Bill 47 Repeals Ontario’s New Labour Laws under Bill 148
October 24, 2018, by Corina Sibley | Work Environment and Policies
The new Ontario government has tabled legislation to repeal the majority of the labour reforms that were introduced by the previous government under Bill 148. Bill 47, Making Ontario Open for Business Act, passed First Reading on October 23, 2018. Some highlights of the changes to the legislation as they relate to the Employment Standards Act are outlined below.
Minimum Wage: It will remain at $14.00 until October 2020 at which time it will be subject to an annual inflation adjustment.
Scheduling: Most of the changes in scheduling rules which were originally intended to be effective Jan 1, 2019, will be repealed, with the exception of the 3 hour rule. The largest benefit to employers is that they will no longer be required to provide a minimum of 96 hours notice of a shift to employees; Under Bill 148, a minimum of 96 hours had to be provided otherwise employees could refuse the shift with no repercussions. Nor will there be a requirement to pay a minimum of 3 hours' pay for employees who are "on-call".
Equal Pay for Equal Work: The provision to provide equal pay to temporary and part-time staff as their full-time equivalents for performing equal jobs has also been repealed.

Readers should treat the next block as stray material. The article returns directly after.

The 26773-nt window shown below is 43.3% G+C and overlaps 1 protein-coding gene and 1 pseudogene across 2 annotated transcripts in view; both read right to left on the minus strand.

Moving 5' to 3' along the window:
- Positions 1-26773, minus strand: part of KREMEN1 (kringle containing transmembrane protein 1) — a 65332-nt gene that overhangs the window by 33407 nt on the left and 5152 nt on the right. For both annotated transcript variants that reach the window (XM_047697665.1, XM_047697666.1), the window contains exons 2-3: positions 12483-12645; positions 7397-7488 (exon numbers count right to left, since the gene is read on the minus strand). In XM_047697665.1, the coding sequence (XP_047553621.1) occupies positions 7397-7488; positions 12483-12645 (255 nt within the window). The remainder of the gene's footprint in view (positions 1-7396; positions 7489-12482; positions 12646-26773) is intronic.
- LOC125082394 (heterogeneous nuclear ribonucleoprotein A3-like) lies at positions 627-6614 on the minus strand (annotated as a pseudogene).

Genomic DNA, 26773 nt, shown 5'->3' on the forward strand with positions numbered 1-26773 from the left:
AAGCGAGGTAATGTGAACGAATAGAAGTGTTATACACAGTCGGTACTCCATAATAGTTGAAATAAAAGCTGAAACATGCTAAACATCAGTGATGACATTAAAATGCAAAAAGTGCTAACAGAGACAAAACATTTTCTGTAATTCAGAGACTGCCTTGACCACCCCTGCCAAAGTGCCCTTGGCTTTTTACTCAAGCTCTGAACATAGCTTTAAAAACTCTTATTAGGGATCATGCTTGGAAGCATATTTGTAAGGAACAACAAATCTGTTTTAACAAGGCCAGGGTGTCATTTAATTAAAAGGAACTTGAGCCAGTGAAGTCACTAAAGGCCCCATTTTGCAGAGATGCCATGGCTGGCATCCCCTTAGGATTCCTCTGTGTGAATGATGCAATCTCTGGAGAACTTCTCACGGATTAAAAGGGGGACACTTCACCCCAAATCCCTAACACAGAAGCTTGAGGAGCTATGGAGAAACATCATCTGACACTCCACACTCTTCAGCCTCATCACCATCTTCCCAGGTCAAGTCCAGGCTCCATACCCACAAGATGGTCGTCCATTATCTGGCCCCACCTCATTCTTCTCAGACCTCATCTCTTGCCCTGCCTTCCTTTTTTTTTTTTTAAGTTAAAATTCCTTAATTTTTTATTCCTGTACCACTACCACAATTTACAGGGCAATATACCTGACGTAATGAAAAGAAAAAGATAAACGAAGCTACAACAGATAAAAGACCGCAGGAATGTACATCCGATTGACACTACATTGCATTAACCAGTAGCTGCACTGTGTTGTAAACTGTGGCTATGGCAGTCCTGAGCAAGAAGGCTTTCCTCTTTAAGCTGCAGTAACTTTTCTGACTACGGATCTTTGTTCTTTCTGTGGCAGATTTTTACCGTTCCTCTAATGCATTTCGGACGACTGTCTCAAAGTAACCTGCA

Personal Emergency Leave: The original 10 personal emergency leave days (of which the first 2 were paid), are being replaced by 8 unpaid days broken out for specific reasons as follows:
- 3 unpaid sick leave days per calendar year
- 3 unpaid family responsibility leave days per calendar year (for family member’s illness or urgent matters regarding family members)
- 2 unpaid bereavement days per calendar year
Medical Notes: Employers will again be allowed to verify sick leave absences by requesting a doctor's note.
Vacation: The Bill 148 provisions will be maintained, meaning that employees will continue to receive 3 weeks' vacation after 5 years' of continuous service.
Domestic or Sexual Violence Leave: The Bill 148 provisions will be maintained of 10 individual leave days and up to 15 weeks of unpaid leave the first 5 days of which are paid.
Employee Misclassification: In the event of a dispute as to whether a worker is an employee or an independent contractor, the onus is no longer on the employer to prove that the individual is not an employee.
We will be keeping a close eye on the progress of this legislation. Stay tuned for further updates!